Salience network in psychosis

Palaniyappan, Lena (2013) Salience network in psychosis. PhD thesis, University of Nottingham.

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This thesis explores the role of a large-scale brain network comprising of the insula and anterior cingulate cortex in the pathophysiology of psychosis using structural and functional neuroimaging. Primarily, anatomical changes affecting the grey matter structure and patterns of dysconnectivity involving the insula are investigated.

Various meta-analytic studies have reported consistent reduction in insular grey matter across various psychotic disorders. Despite these robust observations, the role played by this brain region in the generation of psychotic symptoms remains unexplored. In this thesis, using a meta-analytic approach, the relevance of insula for the clinical expression of psychosis is highlighted. Further, significant reduction in the cortical folding of the insula was noted in patients with schizophrenia. Reduced gyrification is accompanied by reduced functional connectivity between the insula and the rest of the brain.

Using an effective connectivity approach (Granger Causal Analysis), the primacy of insula in driving the dorsolateral prefrontal cortex is demonstrated in healthy controls; this relationship is significantly affected in schizophrenia amounting to aberrant connectivity within a putative salience-execution loop. Reduced primacy of the salience-execution loop relates to illness severity.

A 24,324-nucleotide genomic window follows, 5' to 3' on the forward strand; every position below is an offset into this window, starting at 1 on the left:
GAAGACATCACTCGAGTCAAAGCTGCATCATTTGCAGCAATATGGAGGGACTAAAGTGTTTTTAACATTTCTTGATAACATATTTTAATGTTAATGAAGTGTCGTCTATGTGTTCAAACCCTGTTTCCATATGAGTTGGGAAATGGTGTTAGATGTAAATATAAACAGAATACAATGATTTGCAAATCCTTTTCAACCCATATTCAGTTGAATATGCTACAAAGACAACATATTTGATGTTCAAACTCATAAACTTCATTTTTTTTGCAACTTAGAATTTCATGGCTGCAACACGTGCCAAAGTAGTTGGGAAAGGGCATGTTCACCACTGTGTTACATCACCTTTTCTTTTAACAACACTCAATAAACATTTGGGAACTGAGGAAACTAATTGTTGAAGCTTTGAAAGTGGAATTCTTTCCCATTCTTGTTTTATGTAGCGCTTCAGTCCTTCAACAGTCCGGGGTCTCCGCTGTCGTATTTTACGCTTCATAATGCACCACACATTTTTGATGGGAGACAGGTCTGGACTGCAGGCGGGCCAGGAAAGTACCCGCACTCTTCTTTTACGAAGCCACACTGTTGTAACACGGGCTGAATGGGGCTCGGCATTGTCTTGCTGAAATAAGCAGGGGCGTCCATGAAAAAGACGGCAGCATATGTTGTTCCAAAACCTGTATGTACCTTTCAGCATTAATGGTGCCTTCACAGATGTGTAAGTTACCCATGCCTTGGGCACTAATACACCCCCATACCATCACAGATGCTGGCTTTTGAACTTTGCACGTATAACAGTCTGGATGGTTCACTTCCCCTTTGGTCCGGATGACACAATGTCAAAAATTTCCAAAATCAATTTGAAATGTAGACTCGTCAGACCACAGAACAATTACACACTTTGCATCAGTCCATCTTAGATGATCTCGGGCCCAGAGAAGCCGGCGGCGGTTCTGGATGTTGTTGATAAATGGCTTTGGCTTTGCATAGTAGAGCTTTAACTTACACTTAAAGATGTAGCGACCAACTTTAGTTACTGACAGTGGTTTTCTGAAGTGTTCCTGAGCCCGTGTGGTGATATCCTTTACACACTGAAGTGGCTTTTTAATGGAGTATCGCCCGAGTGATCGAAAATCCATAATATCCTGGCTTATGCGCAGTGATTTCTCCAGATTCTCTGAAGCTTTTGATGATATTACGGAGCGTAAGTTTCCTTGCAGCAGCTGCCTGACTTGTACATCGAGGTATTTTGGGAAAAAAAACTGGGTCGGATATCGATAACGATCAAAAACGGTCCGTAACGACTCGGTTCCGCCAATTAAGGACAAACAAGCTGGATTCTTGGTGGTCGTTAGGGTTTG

It is argued that the insula, as a key region of the salience network, plays a crucial role in the generation of symptoms of psychosis. The evidence in support of this theory is discussed, together with its implications for clinical practice aimed at reducing the burden of psychosis.

Item Type: Thesis (University of Nottingham only) (PhD)
Supervisors: Liddle, P.
Park, S.B.
Keywords: Psychosis, Schizophrenia, MRI, neuroimaging, neuroscience, psychiatry, salience, networks
Subjects: W Medicine and related subjects (NLM Classification) > WL Nervous system
R Medicine > RC Internal medicine > RC 321 Neuroscience. Biological psychiatry. Neuropsychiatry
W Medicine and related subjects (NLM Classification) > WM Psychiatry
Faculties/Schools: UK Campuses > Faculty of Medicine and Health Sciences > School of Medicine
Item ID: 13746
Depositing User: EP, Services
Date Deposited: 19 Mar 2014 10:58
Last Modified: 16 Sep 2016 01:33

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